On a Tuesday afternoon, customers could be found rifling through the colorful racks and shelves on all four floors of Primark in Downtown Crossing. Employees were distributed throughout the store, assisting the crowds of customers or restocking the shelves. One employee tore open a clear plastic bag filled with white cable-knit sweaters that were to be placed next to identical cable-knit sweaters in gray, navy, tan and pale pink. The abundance of styles and colors, the bustling crowds and the bright, fluorescent lights created a fun, energetic, if not slightly overwhelming, vibe in the store.
The Irish retailer Primark opened its first U.S. landmark site in Boston last Thursday, which expands the fast-fashion scene in a city known for academics and research. Joining the list of prominent fast-fashion chains – H&M, Uniqlo, Zara and Forever 21 – Primark increases the variety of reasonably priced and accessible clothes in Boston.
A number of bargains could be found at Primark this week: plaid scarves for $7, patterned pajamas for $9, men’s button-up shirts start at $10. While the items looked aesthetically pleasing, a fashionable medium-sized brown messenger bag, on closer inspection, turned out to be rather tacky and cheaply made.
The rise of fast-fashion stores in Boston, distinctly foreign ones such as Primark and Japanese retailer Uniqlo, which opened last year, targets students and young professionals of diverse backgrounds in Boston. As Susruthi Rajanala (CAS ’17) puts it, the “different price ranges appeal to a wider variety of people.” To entice more customers to buy accessories, clothing displays like a dummy head can be put to good use.
Jennifer Long (CGS ’16, SHA ’18) finds Primark’s clothing not of the highest quality, but says the clothes are still “good and worth it in terms of low prices.” She describes the fast-fashion scene: Zara carries nice clothes that are not always priced within a college budget; Forever 21’s quality is not “good at all”; Uniqlo tends to carry mostly basic clothes. Primark seems to be the perfect balance. Long considers Primark one of her favorite new stores “mainly because it has a lot of updated trends along with household items, pajamas, kitchenware, accessories. Basically everything for such a great price.”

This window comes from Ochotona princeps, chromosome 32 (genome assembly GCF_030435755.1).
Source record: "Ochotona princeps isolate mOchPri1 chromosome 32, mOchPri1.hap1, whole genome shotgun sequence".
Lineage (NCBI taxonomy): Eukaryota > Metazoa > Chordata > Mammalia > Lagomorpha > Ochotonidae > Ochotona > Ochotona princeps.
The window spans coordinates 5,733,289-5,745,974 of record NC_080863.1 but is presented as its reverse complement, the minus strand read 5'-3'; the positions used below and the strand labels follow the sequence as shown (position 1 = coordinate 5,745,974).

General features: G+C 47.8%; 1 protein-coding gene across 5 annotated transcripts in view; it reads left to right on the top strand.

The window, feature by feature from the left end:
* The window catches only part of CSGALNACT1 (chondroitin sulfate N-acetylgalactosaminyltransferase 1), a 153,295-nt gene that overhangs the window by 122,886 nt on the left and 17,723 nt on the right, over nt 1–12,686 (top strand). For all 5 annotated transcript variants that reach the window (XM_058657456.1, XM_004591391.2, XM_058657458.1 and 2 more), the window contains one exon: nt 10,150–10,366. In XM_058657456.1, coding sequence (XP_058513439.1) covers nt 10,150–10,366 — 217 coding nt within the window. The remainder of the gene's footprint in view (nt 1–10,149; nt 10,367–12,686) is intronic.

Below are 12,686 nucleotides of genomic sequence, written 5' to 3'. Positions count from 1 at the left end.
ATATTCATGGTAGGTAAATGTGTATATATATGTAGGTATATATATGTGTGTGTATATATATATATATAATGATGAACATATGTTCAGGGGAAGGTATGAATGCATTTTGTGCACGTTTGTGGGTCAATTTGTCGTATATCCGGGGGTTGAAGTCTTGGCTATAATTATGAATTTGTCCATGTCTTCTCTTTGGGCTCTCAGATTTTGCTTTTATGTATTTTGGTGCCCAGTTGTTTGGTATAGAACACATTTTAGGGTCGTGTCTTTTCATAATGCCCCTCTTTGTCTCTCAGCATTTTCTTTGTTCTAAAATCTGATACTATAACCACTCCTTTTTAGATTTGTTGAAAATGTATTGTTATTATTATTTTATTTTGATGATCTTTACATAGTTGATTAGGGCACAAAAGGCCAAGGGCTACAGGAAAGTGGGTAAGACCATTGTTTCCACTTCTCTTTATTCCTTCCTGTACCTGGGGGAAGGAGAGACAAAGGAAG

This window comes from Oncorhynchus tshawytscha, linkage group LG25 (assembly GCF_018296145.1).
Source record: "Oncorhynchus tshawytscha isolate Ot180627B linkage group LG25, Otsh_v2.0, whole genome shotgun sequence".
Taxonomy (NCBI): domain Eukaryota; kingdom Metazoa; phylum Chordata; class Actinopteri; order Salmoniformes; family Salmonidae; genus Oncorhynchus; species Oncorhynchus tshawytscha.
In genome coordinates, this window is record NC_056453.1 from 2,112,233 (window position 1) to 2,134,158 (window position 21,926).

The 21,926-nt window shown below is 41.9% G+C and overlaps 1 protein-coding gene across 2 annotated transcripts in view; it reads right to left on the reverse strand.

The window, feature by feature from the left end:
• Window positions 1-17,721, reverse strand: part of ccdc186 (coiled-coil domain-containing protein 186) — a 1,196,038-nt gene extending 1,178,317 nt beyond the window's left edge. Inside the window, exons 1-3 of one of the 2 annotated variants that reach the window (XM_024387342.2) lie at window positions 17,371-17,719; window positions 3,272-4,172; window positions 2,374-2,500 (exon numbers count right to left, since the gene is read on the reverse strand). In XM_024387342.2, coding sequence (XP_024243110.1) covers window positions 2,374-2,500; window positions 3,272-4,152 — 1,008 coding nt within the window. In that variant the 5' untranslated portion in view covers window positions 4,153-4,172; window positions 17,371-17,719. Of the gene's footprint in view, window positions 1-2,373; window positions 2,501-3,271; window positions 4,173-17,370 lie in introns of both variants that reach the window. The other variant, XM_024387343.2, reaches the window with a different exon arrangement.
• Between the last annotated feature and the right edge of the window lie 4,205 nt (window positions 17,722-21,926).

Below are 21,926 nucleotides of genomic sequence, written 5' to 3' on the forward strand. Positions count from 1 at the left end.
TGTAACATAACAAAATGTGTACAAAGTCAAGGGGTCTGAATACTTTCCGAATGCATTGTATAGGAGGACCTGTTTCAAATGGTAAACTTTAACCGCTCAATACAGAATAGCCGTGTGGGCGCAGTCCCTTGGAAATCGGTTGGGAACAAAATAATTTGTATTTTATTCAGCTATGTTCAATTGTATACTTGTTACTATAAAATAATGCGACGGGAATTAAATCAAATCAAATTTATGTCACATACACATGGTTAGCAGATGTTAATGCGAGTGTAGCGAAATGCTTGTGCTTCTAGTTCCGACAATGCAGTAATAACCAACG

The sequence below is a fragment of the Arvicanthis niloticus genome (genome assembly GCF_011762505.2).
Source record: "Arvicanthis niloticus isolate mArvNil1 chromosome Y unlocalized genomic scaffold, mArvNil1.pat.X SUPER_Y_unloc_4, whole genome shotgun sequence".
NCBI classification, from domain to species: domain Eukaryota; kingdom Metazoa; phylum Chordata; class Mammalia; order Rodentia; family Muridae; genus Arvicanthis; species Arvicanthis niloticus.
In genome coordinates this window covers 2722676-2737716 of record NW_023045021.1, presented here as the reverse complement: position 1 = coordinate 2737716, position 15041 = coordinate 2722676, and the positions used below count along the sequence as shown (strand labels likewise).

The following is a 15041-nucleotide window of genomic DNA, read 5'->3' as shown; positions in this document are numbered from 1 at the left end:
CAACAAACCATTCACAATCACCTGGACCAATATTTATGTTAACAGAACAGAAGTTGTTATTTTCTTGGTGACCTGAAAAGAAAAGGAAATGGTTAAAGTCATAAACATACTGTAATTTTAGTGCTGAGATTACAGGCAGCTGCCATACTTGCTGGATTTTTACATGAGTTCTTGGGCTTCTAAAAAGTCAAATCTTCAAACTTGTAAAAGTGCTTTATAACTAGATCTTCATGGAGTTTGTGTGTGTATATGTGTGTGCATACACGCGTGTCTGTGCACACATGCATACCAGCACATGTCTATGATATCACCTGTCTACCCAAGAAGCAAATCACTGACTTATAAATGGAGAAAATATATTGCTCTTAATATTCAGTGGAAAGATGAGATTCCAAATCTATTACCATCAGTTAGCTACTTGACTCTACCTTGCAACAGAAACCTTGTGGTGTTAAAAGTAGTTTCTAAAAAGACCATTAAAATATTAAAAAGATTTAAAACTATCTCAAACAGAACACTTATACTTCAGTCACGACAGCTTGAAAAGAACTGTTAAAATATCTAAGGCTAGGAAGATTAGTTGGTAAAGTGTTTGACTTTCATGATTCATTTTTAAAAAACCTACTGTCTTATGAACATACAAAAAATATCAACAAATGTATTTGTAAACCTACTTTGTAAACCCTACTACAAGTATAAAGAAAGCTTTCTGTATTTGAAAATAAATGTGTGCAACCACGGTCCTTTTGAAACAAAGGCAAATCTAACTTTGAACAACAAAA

Rajanala could also be found among the crowd on opening weekend. “It was very chaotic in the store, but overall, I enjoyed the wide range of clothing they offered,” she said. “I could see myself going there in the future to try out trendy items or for reasonably priced basics.”
While Rajanala prefers J. Crew and LOFT, she likes to mix in fast-fashion items from time-to-time for casual or weekend wear. She shops online more than in-store, but says BU’s ideal location allows her to run over to Newbury to pick up a last-minute outfit for an event.
Newbury, a major shopping street in Boston, is filled with quaint clothing boutiques and charming cafés among the red-bricked brownstones. While Newbury offers Urban Outfitters and Forever 21, students often describe Newbury as being “expensive.” Newbury features mostly high-end boutiques and luxury consignments like Second Time Around and The Closet, Inc..
Compared to shopping in New York, David Lowe (Questrom ’16) – who had “kind of a like a Devil Wears Prada moment” interning in the sales and marketing department at Esquire Magazine in New York this past summer – said that some clothing choices, such as men’s clothes, can sometimes be difficult to find in Boston. “New York has a lot of options. There is an H&M every corner,” he said. “In Boston, we only have Newbury Street and malls.” But he added, after a pause, that New York is also a fashion capital.
The appeal of fast fashion also goes beyond the low prices. Lowe finds fast fashion a source of inspiration with its ever-trending styles. “Retail therapy is definitely a thing,” he said, laughing. When students start to fizzle out from attending never-ending lectures and studying for upcoming exams, a quick trip to Newbury Street might be necessary.